Brush with Fame: Tom Waits


As soon as Tom Waits entered my bookstore I assumed he was a shoplifter. Now, even if I couldn’t recognize a Grammy-winning, Oscar-nominated musical genius when I see one, his impeccably distressed jeans and coiffed soul patch should have tipped me off that this guy had a more lucrative career than petty thievery.

But being an anxious, sheltered suburban boy, I couldn’t see past the tectonic features and fedora. All I saw was Wharf Thug #2 from The Eye-Gouging Angels or some other pre-code gangster film. All I saw was trouble.

I took it upon myself to track trouble through the store. But he never veered far from the art section, and its huge volumes were unlikely candidates to be snuck down someone’s pants. After 20 misdemeanorless minutes passed, I began thinking maybe this guy wasn’t a shoplifter after all.

But my anxiety still desperately felt for a foothold. I recalled among the art section’s Monets and Matiesses was The Last Day of Summer, a book of photographs featuring French beachgoers. These included a discomfiting amount of nude preteens.

His proximity to the book was fuel enough for my worry. How could I have been so blind? This guy wasn’t a shoplifter. He was a pedophile. I suddenly cared less about what he might sneak into his pants, and more about what he might sneak out.

But another 20 minutes passed, pedophilia-free, and he finally brought his purchases to the counter. I swiped his card and thought just how relieved I’d be when he left. Sure, he didn’t commit any crimes today. But I just knew he was someone to watch out for, someone with a record.

And when I glanced at the credit slip he handed back, my suspicions were confirmed. “Thomas A. Waits,” it read. He did have a record, plenty of them: Bone Machine, The Heart of Saturday Night, Swordfishtrombones, Rain Dogs.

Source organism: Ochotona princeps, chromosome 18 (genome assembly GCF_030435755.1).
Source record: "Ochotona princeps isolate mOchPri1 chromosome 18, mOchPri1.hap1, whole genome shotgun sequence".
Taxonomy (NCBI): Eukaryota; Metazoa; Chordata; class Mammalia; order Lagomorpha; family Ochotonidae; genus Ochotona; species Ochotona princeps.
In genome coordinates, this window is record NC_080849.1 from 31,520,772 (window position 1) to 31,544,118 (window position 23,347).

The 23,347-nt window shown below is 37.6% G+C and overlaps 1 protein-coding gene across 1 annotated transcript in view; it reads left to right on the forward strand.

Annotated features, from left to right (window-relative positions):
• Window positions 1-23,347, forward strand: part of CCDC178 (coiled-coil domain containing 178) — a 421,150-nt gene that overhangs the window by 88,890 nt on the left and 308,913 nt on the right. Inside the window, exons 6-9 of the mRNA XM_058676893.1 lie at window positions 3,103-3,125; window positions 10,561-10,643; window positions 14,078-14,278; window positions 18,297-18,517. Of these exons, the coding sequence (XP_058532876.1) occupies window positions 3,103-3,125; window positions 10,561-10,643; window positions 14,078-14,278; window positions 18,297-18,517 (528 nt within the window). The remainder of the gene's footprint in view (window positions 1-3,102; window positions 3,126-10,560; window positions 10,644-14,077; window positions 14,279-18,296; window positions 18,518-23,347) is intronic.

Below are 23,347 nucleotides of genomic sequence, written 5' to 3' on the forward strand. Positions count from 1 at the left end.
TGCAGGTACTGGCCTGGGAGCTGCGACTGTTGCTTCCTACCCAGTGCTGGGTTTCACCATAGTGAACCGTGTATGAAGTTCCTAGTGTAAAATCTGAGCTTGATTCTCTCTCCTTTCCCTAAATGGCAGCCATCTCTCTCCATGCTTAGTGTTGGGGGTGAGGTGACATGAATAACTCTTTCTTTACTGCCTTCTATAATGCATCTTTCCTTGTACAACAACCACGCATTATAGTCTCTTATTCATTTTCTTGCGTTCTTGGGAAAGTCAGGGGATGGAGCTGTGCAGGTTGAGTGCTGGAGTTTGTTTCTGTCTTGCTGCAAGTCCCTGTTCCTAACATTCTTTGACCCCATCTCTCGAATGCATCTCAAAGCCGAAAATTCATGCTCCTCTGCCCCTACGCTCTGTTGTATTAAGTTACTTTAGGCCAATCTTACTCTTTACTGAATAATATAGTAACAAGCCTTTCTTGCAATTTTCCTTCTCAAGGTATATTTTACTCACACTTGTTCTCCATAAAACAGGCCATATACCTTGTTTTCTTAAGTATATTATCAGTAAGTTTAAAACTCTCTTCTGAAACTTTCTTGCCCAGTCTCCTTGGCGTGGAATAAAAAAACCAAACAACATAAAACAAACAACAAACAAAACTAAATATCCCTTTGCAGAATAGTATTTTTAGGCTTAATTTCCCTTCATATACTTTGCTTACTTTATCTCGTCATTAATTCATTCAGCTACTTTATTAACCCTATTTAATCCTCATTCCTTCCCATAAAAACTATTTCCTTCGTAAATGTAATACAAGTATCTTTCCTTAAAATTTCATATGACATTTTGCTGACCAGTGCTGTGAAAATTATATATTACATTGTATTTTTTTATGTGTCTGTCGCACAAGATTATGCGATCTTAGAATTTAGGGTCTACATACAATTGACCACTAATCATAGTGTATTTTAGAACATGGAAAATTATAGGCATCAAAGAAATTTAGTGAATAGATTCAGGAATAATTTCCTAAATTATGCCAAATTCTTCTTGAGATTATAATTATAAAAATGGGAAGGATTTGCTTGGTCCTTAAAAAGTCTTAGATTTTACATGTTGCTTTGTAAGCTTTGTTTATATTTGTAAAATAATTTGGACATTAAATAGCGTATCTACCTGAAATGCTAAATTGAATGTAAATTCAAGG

“Uh, hey, you’re not THE Tom Waits, are you?” I asked my shoplifting pedophile.

“ME? Nah nah nah,” he replied, waving his hands like he was trying to wipe away his unmistakable, chain-smoking bullfrog voice that shattered the possibilities of sound for generations of music lovers.

I stood there blinking as he fulfilled my wish and left.


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One Christmas At A Time


As you may have gathered from my weekly podcast, “Feeding Ducks, with Zack & Quackers,” I maintain a pretty low-key lifestyle. Of the punk life trifecta—sex, drugs, rock and roll—only that last element sounds appealing, because it conjures up images of me enjoying a warm roll. Actually, our mutual fondness for bread is the only reason Quackers and I can still do the podcast, and if I were honest with myself there’s really nothing left for me in that relationship.

Hence, there was no small amount of shock and chamomile tea spilling when I received a call from the gem-encrusted cell phone of bona fide rock star John Roderick (of The Long Winters fame). Evidently, he and fellow guitargonaut Jonathan Coulton had grounded their golden pleasurecopters long enough to collaborate on an album of Christmas music, and wished to secure my services for the front and back covers. Having met the two under totally normal circumstances a month prior, I knew this was a great opportunity to work with a couple of swell guys who—if I played my cards right—might just share with me the secret of facial hair husbandry (Note: they did not).